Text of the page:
Information and discussion on all aspects of British photographic history
On the occasion of the sesquicentenary of Lewis Carroll’s Through the Looking-Glass in 2021 we will hold a fully-online conference whose focal point will be the Looking-Glass itself. Aiming to explore the significance of the mirror in literature, science, theology, art and other fields, it hopes to explore any facets of this concept that were relevant to ideas that shaped Carroll’s work, or, which have since been integral to its interpretation at different points in time.
Embracing Lewis Carroll’s polymathic interests, as man of the Church, of science, a collector of scientific instruments, a mathematician, lover of theatre and the arts, we invite submissions from scientists, historians, theologians, philosophers, and art historians as much as those from scholars of literatures of the fantastic, childhood, film, theatre and music, and practitioners, such as curators, educators or artists. This re-appreciation of Through the Looking-Glass will show that, more than a mere sequel to Alice’s Adventures in Wonderland, it is as a mirror of its time and of the mind of its creator. Contributors will be invited to submit proposals for publication after the conference.
In the context of Through the Looking-Glass, we invite presentations exploring the theme of mirrors, offering fresh approaches to any aspects of the work itself, addressing, in particular, the difference between Looking-Glass and Wonderland, or aspects of Lewis Carroll’s biography, his historical, literary, and epistemological environment, intertextualities with other authors, Carroll’s correspondents or wider circles, which promise to shed new light on his Looking-Glass world. We invite contributions on, but by no means limited to, any fields of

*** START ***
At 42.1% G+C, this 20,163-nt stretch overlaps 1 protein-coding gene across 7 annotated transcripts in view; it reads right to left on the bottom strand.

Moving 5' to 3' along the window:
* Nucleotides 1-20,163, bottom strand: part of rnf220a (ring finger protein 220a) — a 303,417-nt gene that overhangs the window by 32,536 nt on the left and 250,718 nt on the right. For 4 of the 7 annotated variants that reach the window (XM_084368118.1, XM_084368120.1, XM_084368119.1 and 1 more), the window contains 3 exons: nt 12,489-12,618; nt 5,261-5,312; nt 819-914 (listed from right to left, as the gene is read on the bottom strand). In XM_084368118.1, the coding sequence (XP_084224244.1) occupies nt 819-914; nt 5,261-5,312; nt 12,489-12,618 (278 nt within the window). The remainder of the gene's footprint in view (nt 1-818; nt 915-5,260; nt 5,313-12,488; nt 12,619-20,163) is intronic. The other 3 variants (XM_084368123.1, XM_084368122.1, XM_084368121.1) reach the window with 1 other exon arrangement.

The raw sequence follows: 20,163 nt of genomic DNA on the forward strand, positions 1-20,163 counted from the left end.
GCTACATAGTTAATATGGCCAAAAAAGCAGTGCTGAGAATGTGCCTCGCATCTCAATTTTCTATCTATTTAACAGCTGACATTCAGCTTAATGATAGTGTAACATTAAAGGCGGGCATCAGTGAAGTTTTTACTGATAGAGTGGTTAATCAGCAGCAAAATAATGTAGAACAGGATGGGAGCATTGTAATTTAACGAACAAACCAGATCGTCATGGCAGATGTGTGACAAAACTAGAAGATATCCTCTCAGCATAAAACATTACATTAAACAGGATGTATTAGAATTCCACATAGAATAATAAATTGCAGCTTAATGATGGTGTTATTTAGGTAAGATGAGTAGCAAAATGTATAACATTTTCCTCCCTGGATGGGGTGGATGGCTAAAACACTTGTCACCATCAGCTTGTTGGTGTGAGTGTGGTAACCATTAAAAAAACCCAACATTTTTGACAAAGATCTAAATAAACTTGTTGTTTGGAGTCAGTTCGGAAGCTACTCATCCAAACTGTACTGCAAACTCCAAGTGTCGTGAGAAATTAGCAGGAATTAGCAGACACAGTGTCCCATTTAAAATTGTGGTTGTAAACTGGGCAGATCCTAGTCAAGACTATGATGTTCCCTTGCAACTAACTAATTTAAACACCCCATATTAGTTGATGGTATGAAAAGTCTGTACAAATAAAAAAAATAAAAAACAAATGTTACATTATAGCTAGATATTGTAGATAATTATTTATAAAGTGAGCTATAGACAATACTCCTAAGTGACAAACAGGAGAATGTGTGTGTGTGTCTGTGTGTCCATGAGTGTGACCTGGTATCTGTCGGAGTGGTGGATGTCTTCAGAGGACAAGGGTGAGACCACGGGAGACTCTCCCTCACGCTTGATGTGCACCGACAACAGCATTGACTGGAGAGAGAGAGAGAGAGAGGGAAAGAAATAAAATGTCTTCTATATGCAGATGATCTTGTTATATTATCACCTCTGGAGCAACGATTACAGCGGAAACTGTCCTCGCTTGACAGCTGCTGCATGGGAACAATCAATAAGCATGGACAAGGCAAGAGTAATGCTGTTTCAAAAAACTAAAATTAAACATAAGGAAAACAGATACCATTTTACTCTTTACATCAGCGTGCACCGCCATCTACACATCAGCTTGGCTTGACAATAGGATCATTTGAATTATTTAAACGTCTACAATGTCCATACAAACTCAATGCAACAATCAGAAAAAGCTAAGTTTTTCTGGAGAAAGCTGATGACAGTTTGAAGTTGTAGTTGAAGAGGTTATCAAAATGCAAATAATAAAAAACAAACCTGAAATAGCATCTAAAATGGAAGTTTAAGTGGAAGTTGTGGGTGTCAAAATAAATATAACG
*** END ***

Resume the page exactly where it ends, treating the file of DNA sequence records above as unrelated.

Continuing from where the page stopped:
We particularly invite reflections from practitioners, including creators of adaptations of the text, professionals in translation, museum studies, librarians, fashion, as well as from performers and interpreters, authors, poets and illustrators.
We encourage a breadth of forms for presentations, from ‘classic’ academic papers or paper panels, short papers, proposed themed round tables, informal talks, presentations of or reflections on artistic interpretations.
One of the keynote speakers is Diane Waggoner, curator of photographs at the National Gallery of Art, Washington. She has contributed to several publications on photography and curated numerous exhibitions, including The Pre-Raphaelite Lens: British Photography and Painting, 1848-1875 (2010) and East of the Mississippi: Nineteenth-Century American Landscape Photography (2017). In 2020, she published the monograph, Lewis Carroll’s Photography and Modern Childhood (Princeton University Press).
Abstracts for presentations of up to 300 words, including up to 5 keywords, should be sent to firstname.lastname@example.org by 15 June 2021
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